[culture] More on the ethics of contact

An observation, and a meta-observation, on my recent post about the ethics of contact.

Observation: Some very good, thoughtful comments have showed up in the thread at jlake.com, including several from people living in South America who have much closer exposure to the issue than most of us in North America.

Meta-observation: Some reactions to my post, both in my comment threads and elsewhere, have been fairly horrified, along the lines of “how could you consider such a thing?” Actually, my intention in my original post was to be very considered, and I believe I concluded with a very specific point against making contact. At the same time, I also note a tendency to conflate a pre-modern life with wisdom or closeness to the planet. That strikes me as a kind of romanticized prejudgment that’s potentially misplaced.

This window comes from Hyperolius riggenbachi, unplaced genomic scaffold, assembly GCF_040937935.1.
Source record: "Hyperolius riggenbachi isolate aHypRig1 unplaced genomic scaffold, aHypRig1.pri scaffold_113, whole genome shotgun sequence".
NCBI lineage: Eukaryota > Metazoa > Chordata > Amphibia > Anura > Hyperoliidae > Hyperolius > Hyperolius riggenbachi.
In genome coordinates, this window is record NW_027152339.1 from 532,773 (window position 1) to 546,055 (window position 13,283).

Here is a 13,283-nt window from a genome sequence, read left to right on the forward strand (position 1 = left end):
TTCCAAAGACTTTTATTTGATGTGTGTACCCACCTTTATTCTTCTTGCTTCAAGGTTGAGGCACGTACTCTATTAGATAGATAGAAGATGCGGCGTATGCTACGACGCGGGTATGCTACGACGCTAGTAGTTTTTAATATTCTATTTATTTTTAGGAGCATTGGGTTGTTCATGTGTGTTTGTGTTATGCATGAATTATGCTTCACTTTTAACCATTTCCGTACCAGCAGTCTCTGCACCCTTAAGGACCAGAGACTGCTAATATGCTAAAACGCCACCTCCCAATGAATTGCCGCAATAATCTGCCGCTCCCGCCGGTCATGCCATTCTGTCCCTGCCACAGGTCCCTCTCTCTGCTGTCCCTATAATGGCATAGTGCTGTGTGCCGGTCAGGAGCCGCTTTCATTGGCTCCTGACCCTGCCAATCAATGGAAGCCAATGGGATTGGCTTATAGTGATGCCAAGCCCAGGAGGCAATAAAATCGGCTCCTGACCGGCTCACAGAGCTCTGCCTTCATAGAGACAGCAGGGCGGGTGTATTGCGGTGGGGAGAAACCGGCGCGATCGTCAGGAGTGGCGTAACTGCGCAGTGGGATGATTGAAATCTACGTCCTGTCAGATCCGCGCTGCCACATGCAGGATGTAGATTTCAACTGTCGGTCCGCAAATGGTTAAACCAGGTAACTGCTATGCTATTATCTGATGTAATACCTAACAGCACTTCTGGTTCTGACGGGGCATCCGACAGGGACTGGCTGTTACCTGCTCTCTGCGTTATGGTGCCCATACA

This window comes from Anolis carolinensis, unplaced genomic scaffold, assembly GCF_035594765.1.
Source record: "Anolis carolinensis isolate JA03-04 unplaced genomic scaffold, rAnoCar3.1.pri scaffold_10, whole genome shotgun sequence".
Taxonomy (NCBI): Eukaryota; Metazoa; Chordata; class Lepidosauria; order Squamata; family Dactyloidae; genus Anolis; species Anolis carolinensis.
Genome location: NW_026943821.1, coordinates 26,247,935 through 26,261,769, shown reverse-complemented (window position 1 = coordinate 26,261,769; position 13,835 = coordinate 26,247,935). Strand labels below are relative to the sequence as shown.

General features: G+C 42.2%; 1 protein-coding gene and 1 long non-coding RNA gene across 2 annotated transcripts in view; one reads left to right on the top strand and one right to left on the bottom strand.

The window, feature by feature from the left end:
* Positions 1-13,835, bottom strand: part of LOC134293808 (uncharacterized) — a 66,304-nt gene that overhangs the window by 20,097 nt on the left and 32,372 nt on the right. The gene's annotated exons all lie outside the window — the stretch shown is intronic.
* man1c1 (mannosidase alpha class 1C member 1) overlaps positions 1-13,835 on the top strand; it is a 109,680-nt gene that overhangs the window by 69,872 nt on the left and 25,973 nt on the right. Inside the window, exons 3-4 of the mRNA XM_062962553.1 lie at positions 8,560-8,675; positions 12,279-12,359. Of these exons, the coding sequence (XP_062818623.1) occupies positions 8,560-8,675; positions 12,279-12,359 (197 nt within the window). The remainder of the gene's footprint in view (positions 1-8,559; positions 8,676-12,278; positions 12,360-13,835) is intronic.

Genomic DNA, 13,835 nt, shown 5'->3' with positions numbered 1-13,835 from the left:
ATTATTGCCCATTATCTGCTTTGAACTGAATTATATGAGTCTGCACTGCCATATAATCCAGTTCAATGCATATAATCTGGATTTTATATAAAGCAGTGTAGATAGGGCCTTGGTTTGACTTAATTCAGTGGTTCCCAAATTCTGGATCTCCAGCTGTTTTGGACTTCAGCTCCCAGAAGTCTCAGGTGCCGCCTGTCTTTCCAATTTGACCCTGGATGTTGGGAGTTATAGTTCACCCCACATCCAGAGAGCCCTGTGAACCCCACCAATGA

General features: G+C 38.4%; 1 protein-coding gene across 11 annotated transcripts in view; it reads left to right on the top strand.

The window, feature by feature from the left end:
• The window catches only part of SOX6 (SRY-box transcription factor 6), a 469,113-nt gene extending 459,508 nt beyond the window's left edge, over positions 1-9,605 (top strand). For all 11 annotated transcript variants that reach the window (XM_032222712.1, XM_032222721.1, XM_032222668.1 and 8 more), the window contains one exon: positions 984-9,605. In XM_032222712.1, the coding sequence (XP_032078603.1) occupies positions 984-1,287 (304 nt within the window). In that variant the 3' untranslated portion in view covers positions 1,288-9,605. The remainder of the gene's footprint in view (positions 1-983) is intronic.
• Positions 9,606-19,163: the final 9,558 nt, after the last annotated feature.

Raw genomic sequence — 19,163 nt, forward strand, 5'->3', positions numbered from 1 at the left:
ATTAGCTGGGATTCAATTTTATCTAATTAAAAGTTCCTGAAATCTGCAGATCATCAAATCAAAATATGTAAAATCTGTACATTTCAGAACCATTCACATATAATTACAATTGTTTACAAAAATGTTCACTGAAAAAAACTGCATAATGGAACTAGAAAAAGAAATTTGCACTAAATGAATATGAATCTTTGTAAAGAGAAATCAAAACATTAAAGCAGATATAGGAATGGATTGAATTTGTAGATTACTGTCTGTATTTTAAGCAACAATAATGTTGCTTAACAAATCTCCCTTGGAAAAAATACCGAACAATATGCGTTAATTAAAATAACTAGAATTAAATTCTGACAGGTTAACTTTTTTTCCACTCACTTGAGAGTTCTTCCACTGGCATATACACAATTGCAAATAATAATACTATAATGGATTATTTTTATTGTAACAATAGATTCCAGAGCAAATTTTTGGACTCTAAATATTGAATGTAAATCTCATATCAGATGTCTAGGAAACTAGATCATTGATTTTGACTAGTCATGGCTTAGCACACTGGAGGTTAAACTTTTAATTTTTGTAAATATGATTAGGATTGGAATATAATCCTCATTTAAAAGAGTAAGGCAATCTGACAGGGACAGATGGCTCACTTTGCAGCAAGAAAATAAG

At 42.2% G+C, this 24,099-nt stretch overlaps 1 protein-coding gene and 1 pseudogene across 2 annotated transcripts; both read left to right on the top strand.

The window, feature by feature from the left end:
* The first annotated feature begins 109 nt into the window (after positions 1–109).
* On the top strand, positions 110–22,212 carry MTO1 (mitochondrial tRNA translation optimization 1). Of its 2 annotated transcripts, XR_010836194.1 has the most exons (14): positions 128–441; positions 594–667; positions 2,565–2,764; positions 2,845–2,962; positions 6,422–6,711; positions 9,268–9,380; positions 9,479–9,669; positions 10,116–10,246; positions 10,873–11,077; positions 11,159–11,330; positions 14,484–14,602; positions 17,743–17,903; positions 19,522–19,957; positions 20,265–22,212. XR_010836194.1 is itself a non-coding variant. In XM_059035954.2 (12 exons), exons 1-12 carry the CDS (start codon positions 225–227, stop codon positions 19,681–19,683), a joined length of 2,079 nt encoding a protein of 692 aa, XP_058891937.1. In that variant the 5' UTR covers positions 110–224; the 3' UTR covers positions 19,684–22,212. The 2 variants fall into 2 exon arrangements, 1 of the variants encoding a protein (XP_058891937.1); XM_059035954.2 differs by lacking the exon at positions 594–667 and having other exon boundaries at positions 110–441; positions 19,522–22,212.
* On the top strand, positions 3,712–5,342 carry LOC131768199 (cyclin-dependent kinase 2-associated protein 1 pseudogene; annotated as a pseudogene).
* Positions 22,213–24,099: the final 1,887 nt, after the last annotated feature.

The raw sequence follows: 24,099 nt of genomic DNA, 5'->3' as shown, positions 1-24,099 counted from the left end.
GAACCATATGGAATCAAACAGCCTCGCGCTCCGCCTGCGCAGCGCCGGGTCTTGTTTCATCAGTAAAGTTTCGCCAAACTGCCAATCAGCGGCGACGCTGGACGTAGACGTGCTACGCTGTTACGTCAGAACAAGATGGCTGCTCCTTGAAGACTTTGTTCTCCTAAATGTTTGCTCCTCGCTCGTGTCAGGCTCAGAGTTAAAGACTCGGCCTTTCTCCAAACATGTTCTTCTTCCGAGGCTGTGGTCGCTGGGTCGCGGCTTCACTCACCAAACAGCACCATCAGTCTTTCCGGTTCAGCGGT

There’s also an implicit challenge (not in a confrontational sense, but in an evidentiary sense) to my standing in even having an opinion — analogous to one that surfaces when white people talk about minority issues, or men talk about women’s issues, for example. The same tension exists in fiction, balancing between writing what you know (middle aged white men, in my case) and stepping outside yourself and thus being vulnerable to criticism for “not getting it right” — I’ve most run into that when writing about Native American characters. It’s a reasonable challenge for me as a writer, as a blogger-cum-cultural-commentator, and as a human being; one that keeps me mentally and emotionally on my toes.

I will say on the topic of standing that I was born and raised in the Third World. I spent much of my childhood frequently encountering people for whom a dumpster to sleep in would have been a vast improvement. (I was always wrapped in a cloak of Western privilege, with a dry bedroom, air conditioning and good food.) Close observation of destitution has leached the romance out of “being closer to the environment” for me. While I am just as much a product of my culture as an uncontacted tribesperson is of theirs, I am not wrapped so closely in my own cultural assumptions that I can’t see them for what they are.